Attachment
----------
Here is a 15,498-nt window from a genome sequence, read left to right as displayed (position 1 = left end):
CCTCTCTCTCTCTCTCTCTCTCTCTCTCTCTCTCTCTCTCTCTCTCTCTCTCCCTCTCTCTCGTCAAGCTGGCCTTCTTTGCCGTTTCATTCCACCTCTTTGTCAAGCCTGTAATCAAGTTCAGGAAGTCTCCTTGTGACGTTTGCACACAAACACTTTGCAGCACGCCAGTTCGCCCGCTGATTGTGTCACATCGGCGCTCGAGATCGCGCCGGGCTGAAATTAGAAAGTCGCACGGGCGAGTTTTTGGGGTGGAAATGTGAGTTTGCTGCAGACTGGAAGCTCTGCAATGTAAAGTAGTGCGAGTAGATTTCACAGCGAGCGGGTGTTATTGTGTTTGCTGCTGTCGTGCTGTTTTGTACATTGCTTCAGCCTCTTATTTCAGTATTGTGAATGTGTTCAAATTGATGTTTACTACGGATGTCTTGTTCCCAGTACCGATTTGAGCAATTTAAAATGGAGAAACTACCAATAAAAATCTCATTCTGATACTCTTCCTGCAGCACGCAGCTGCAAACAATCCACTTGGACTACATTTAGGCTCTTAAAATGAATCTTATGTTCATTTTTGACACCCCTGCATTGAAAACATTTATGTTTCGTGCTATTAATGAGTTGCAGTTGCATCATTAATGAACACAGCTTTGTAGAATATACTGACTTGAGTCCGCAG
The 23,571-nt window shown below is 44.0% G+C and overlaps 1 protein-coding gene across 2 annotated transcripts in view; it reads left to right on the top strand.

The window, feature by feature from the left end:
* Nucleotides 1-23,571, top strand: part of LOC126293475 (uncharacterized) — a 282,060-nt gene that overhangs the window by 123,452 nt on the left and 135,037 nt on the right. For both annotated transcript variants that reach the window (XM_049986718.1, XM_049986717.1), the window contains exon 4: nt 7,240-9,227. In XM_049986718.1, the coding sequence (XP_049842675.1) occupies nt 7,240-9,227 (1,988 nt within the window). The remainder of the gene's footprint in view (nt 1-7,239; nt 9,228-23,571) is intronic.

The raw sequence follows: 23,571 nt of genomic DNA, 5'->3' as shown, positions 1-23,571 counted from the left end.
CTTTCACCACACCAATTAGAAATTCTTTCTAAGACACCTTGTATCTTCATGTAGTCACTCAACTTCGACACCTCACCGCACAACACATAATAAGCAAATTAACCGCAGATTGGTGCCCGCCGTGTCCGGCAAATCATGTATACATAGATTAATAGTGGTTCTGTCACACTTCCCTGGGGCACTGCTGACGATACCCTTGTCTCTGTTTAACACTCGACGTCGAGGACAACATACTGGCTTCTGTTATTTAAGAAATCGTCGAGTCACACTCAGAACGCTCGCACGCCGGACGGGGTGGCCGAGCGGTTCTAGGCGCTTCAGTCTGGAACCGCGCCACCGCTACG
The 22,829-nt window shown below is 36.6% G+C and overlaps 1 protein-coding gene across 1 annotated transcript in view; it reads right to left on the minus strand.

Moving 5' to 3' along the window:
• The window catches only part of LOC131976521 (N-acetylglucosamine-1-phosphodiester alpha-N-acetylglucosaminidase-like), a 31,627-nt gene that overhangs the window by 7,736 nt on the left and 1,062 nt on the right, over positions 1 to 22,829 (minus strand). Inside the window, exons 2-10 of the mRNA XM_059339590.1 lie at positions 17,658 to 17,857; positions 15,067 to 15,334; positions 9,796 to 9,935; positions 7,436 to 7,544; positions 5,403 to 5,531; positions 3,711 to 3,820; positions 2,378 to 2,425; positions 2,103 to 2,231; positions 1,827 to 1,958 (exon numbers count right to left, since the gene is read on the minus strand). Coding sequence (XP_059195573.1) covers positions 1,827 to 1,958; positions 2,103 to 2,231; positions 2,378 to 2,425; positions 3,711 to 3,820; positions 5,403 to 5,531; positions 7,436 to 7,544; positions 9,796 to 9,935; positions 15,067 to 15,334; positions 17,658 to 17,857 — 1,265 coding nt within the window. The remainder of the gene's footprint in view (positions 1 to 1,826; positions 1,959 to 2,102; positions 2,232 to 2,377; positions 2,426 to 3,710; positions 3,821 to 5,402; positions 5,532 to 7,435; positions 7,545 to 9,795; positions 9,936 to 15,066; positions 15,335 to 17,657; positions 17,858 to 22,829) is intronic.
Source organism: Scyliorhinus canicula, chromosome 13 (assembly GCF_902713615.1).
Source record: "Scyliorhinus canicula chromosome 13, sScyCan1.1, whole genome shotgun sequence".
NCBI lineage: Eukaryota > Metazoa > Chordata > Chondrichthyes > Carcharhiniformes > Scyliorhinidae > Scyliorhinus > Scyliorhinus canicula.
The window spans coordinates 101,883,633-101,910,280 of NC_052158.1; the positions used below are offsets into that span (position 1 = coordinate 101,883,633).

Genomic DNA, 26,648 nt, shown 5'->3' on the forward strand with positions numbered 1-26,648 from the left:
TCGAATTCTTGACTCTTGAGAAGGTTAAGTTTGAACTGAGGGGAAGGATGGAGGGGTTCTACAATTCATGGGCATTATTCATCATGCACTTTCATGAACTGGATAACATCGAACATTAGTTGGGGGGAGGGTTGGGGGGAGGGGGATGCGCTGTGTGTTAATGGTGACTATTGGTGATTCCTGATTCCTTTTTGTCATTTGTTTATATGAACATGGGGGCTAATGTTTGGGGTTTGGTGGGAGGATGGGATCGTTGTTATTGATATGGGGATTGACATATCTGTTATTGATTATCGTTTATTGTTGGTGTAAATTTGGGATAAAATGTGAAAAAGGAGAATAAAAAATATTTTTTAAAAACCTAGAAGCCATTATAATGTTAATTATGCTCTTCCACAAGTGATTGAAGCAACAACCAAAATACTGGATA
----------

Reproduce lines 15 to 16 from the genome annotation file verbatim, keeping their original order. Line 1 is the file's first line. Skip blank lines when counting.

Genomic DNA, 26,648 nt, shown 5'->3' on the forward strand with positions numbered 1-26,648 from the left:
TCGAATTCTTGACTCTTGAGAAGGTTAAGTTTGAACTGAGGGGAAGGATGGAGGGGTTCTACAATTCATGGGCATTATTCATCATGCACTTTCATGAACTGGATAACATCGAACATTAGTTGGGGGGAGGGTTGGGGGGAGGGGGATGCGCTGTGTGTTAATGGTGACTATTGGTGATTCCTGATTCCTTTTTGTCATTTGTTTATATGAACATGGGGGCTAATGTTTGGGGTTTGGTGGGAGGATGGGATCGTTGTTATTGATATGGGGATTGACATATCTGTTATTGATTATCGTTTATTGTTGGTGTAAATTTGGGATAAAATGTGAAAAAGGAGAATAAAAAATATTTTTTAAAAACCTAGAAGCCATTATAATGTTAATTATGCTCTTCCACAAGTGATTGAAGCAACAACCAAAATACTGGATA